Dental Crowns and Bridges

What is a Crown?

A dental crown is a tooth-shaped "cap" that isplaced over a tooth – covering the tooth to restoreits shape and size, strength, and/or to improve itsappearance. The crowns, when cemented intoplace, fully encase the entire visible portion of atooth that lies at and above the gum line.

Why Is a Dental Crown Needed?

  1. To protect a weak tooth (for instance, from decay) from breaking or to hold together parts of a cracked tooth.
  2. To restore an already broken tooth or a tooth that has been severely worn down.
  3. To cover and support a tooth with a large filling when there isn't a lot of tooth left
  4. To hold a dental bridge in place.
  5. To cover misshaped or severely discolored teeth 
  6. To cover a dental implant. 

What Are the Benefits of Dental Bridges?

Bridges restore your smile, restore your ability to properly chew, and maintain the shape of your face. Dental bridges also distributes the forces in your bite properly by replacing missing teeth,which prevents remaining teeth from drifting out of position.

Does a Crowned Tooth Require any Special Care?

While a crowned tooth does not require any special care, remember that simply because a tooth is crowned does not mean the underlying tooth is protected from decay or gum disease. Therefore, continue to follow good oral hygiene practices, including brushing your teeth at least twice a day and flossing once a day-especially around the crown area where the gum meets the tooth. Dental bridges literally bridge the gap created by one or more missing teeth.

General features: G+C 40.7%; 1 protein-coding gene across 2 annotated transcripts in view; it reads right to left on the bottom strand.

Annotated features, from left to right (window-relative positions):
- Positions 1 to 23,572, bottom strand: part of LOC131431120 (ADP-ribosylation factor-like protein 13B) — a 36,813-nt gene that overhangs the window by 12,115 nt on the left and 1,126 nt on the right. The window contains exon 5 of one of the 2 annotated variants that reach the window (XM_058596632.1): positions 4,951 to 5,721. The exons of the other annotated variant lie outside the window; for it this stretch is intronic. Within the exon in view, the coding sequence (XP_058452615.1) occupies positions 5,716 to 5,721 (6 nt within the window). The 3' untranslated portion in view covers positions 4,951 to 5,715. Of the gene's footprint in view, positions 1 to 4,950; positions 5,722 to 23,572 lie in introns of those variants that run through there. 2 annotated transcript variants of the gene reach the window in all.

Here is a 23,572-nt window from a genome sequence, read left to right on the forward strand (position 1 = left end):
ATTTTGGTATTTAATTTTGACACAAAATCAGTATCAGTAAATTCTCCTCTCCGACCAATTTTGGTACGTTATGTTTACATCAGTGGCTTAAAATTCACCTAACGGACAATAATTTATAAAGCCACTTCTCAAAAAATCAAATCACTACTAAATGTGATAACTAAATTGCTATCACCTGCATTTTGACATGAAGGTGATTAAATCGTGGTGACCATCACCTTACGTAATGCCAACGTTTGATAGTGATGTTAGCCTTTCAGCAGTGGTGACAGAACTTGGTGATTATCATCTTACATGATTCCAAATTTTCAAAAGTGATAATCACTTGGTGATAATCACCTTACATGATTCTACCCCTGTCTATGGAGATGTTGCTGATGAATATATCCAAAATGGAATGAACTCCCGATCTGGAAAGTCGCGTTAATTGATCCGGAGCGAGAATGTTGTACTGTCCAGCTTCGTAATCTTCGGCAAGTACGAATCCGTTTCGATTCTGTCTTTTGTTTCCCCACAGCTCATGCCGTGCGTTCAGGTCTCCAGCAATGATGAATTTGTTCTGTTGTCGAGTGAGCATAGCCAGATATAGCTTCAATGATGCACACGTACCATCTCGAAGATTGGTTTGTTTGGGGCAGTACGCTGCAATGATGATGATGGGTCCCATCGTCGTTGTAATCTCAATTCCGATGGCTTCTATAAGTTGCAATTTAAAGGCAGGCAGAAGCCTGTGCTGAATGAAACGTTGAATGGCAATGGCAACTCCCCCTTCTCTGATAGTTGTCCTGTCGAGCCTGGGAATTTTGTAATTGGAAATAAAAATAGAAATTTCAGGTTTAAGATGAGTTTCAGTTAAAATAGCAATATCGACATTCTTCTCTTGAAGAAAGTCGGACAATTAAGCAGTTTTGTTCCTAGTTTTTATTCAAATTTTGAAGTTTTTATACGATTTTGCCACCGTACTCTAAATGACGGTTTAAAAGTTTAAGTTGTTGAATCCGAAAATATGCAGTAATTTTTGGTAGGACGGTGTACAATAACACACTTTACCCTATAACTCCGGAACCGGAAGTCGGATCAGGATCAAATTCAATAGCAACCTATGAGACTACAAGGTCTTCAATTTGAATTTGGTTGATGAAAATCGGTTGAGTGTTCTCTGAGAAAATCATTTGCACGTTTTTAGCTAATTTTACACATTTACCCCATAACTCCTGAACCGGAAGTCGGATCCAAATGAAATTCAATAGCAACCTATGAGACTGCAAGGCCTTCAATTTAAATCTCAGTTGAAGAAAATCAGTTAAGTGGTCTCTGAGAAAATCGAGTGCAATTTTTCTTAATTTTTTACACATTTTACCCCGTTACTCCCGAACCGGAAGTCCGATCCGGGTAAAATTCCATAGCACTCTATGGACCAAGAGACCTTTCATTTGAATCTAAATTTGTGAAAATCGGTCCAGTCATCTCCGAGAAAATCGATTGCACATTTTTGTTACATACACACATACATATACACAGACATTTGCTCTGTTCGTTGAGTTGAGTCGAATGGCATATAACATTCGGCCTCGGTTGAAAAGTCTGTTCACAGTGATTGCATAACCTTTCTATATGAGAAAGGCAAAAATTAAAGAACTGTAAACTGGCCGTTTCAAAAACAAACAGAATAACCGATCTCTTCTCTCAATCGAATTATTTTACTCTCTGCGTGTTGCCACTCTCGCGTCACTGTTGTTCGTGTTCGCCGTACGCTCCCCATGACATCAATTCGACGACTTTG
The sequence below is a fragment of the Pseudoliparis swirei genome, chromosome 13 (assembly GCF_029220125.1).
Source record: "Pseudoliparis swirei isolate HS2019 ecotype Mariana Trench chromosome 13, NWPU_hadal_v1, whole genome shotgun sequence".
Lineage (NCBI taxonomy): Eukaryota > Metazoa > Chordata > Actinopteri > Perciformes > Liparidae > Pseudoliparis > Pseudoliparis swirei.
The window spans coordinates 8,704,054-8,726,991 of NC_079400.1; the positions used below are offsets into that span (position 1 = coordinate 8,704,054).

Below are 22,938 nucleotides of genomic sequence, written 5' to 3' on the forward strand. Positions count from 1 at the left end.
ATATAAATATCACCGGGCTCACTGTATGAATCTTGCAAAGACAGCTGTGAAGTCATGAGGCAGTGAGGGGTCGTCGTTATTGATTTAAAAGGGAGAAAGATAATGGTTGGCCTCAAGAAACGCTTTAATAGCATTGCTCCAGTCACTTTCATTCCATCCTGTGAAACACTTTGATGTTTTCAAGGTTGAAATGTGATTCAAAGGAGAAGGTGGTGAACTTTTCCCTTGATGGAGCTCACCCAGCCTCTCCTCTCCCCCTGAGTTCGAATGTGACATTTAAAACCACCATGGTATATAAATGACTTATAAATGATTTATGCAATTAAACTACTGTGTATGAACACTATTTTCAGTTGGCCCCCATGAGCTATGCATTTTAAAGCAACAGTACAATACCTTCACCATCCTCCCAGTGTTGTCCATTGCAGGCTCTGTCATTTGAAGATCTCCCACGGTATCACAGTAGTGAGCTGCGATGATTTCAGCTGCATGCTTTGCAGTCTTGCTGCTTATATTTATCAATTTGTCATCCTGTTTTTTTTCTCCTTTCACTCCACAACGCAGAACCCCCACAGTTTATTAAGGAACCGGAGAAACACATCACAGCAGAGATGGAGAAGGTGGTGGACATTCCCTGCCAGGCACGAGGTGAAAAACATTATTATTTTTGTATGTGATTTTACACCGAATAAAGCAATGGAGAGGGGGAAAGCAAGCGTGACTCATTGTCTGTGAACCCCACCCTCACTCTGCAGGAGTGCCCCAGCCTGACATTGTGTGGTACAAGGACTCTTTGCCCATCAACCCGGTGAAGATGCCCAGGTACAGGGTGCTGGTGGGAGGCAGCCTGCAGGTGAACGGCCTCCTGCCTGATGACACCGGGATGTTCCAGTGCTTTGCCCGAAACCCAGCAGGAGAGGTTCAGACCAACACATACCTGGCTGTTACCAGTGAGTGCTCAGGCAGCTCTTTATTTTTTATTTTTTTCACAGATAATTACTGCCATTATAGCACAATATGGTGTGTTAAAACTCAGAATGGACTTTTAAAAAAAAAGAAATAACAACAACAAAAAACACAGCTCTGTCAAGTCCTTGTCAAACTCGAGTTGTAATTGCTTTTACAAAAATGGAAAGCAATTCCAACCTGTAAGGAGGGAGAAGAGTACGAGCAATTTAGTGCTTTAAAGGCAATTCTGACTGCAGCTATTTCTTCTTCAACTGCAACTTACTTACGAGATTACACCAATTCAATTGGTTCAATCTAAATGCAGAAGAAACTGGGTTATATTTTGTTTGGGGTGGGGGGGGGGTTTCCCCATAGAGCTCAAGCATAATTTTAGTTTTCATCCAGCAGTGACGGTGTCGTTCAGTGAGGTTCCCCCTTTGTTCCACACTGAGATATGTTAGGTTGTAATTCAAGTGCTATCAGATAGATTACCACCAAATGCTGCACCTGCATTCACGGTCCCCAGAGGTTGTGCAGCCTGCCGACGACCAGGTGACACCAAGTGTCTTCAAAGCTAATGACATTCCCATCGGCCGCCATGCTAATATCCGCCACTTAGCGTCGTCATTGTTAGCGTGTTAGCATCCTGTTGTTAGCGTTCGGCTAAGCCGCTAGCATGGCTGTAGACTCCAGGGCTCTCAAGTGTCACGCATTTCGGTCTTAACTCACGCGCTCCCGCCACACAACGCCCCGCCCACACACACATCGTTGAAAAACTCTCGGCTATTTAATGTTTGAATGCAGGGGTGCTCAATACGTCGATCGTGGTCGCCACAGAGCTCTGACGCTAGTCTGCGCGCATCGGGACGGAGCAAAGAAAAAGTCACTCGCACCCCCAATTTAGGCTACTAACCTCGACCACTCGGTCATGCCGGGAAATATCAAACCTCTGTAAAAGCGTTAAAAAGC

A bridge is made up of two crowns for the teeth on either side of the gap – these two anchoring teeth are called abutment teeth – and a false tooth/teeth in between. These false teeth are called pontics and can be made from gold, alloys, porcelain or a combination of these materials. Dental bridges are supported by natural teeth or implants.

How Long Do Dental Crowns Last?

On average, dental crowns last between 5 and 15 years. The life span of a crown depends on the amount of "wear and tear" the crown is exposed to, how well you follow good oral hygiene practices, and your personal mouth-related habits (you should avoid such habits as grinding or clenching your teeth, chewing ice, biting your fingernails and using your teeth to open packaging)